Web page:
Signs of Pain in Dogs and Cats

“My dog doesn’t want to run anymore, but that’s just because he’s old.”

“My cat won’t jump to the top of the scratching post anymore.”

“My dog is limping, but he’s not in pain.”

“Sparky isn’t yelping or whining, he must feel fine.”

These are all sentiments I’ve heard from loving owners who want the best for their pets but who haven’t been educated in the signs of pain their dog or cat may be showing. Dogs and cats naturally hide evidence of illness, including signs of pain, as much as possible – this gives them an advantage in nature, but it makes it difficult for their owners to know that they need medical help. 

I want to take you through some of the most common signs of pain in dogs and cats, so that you are better prepared to recognize when your pet might need help. It’s important to remember that pain is just a symptom, not a diagnosis. If you suspect your pet is experiencing pain, an exam with your veterinarian is a good starting point to figure out what might be causing it.


Changes in behavior or personality can be subtle and slow, or they can happen much more quickly, depending on the underlying cause. You might notice your pet does not like to be petted or brushed anymore. Perhaps they are more irritable, maybe even aggressive, particularly when touched. Your dog or cat might be hiding more or spending time away from the hustle and bustle of the household. Pets, particularly cats, might become more vocal. Even increased purring can signal pain in cats – this is thought to be a form of self-soothing in the face of discomfort, fear, or pain.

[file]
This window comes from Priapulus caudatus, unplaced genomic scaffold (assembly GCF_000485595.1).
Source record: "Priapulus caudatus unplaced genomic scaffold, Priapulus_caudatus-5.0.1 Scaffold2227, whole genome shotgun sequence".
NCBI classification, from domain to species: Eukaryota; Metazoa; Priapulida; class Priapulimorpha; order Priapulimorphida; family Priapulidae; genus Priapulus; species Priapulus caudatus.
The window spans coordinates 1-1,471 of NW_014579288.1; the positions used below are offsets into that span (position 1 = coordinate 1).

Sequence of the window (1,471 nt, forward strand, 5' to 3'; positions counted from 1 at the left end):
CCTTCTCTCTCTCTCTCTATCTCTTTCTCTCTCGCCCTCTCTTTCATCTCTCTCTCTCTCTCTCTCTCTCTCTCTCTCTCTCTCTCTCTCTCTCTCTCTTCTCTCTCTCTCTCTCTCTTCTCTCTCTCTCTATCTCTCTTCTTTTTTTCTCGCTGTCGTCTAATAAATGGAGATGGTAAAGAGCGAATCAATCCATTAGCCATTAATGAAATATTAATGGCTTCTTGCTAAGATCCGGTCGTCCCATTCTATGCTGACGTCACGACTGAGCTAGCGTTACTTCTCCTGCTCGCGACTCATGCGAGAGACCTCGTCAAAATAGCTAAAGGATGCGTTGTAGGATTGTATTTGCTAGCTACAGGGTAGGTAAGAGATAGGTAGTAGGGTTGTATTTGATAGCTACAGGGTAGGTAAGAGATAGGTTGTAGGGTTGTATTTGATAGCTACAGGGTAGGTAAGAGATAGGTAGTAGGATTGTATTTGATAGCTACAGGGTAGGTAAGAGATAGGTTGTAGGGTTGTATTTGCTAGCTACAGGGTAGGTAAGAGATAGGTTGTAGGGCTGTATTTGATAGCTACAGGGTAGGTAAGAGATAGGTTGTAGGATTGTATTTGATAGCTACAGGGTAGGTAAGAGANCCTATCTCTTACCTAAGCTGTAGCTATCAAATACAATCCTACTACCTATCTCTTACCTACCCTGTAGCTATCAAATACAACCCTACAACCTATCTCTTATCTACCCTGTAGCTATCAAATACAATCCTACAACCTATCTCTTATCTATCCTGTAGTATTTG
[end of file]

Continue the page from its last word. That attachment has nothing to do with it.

A decrease in appetite can signal many potential issues, including nausea/GI distress, anxiety, respiratory issues, nasal congestion, and also pain. If you’ve noticed your pet eating or drinking less, eating slowly, or dropping food after they pick it up, these could be signs that your pet is experiencing pain.


Is your dog suddenly having bathroom accidents in the house? Maybe they are urinating or defecating more often, less often, or in a different spot. Some pets even vocalize or cry out while eliminating. Cats may avoid the litterbox and seek out other places to eliminate. Any of these changes could indicate pain, and your pet should be evaluated by a veterinarian.


Observe your pet closely for outward signs of potential pain, which can include:

  • Holding their ears in an unusual position
  • Squinting or pawing at their eyes
  • Hunched or stiff posture
  • Matted fur, unkempt fur, less self-grooming
  • Swellings on or under the skin
  • Excessive licking/chewing of a particular area


Have you noticed your dog no longer jumps up on you to greet you? Maybe your cat isn’t jumping to the top of the scratching post like he used to. When you take your dog on a walk, is she moving more slowly or walking with a limp? Have you noticed your dog has a hard time getting up from a sitting or laying position, or your cat suddenly sleeping in a different position? Perhaps your dog is panting more with certain types of physical activity. All of these may be indications of pain.

You know your pet better than anyone else, so if you notice a change in their demeanor that lasts more than 1-2 days, please have them evaluated by a veterinarian. Catching medical problems early means there’s a better chance to treat or fully manage the condition. When in doubt, check it out!